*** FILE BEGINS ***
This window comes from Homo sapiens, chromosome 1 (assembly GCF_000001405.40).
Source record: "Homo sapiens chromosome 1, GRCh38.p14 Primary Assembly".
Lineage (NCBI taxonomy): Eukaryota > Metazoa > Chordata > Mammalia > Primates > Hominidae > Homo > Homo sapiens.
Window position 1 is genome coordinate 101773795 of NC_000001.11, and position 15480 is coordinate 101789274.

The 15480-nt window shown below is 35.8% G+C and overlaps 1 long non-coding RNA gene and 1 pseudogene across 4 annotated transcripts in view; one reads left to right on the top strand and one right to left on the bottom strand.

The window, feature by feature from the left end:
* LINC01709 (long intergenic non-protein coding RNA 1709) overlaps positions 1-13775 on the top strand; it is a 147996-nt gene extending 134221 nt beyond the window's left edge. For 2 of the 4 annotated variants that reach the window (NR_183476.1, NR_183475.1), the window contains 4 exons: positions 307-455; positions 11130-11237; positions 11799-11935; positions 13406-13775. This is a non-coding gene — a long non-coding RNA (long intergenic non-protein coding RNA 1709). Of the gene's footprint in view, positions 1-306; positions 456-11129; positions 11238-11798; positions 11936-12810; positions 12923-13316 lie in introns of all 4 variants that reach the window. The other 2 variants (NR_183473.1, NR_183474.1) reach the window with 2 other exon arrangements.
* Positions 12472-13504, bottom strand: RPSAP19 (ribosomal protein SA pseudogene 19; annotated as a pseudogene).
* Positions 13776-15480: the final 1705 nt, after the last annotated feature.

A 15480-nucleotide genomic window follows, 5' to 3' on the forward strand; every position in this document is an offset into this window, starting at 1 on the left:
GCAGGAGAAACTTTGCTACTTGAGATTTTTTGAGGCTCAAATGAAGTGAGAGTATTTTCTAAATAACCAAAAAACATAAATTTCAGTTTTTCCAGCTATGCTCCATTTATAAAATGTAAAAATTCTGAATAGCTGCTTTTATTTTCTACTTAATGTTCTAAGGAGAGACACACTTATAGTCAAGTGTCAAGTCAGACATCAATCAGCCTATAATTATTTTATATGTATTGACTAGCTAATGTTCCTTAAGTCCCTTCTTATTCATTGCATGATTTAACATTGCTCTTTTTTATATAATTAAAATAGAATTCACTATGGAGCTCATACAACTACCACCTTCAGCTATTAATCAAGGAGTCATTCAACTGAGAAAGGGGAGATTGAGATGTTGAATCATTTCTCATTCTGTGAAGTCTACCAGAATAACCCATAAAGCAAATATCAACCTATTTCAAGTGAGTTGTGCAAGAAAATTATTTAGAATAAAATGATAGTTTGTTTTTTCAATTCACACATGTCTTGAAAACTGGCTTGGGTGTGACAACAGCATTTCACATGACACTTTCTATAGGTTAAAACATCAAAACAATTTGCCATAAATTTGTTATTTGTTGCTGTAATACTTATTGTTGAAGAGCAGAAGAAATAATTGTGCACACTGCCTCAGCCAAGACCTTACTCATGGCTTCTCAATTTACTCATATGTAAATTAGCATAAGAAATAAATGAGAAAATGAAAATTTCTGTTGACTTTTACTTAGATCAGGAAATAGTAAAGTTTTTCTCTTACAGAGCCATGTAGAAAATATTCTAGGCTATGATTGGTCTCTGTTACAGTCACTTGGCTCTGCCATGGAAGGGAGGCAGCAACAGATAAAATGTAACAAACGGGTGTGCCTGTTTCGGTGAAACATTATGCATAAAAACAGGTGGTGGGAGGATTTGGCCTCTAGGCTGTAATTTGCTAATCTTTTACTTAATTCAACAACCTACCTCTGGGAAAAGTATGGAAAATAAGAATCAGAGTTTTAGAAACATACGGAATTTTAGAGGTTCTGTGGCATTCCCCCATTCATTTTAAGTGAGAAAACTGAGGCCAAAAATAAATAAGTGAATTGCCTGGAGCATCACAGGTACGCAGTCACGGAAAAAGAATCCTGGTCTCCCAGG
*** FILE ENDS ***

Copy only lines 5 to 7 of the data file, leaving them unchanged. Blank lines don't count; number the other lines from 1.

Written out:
The 15480-nt window shown below is 35.8% G+C and overlaps 1 long non-coding RNA gene and 1 pseudogene across 4 annotated transcripts in view; one reads left to right on the top strand and one right to left on the bottom strand.

The window, feature by feature from the left end:
* LINC01709 (long intergenic non-protein coding RNA 1709) overlaps positions 1-13775 on the top strand; it is a 147996-nt gene extending 134221 nt beyond the window's left edge. For 2 of the 4 annotated variants that reach the window (NR_183476.1, NR_183475.1), the window contains 4 exons: positions 307-455; positions 11130-11237; positions 11799-11935; positions 13406-13775. This is a non-coding gene — a long non-coding RNA (long intergenic non-protein coding RNA 1709). Of the gene's footprint in view, positions 1-306; positions 456-11129; positions 11238-11798; positions 11936-12810; positions 12923-13316 lie in introns of all 4 variants that reach the window. The other 2 variants (NR_183473.1, NR_183474.1) reach the window with 2 other exon arrangements.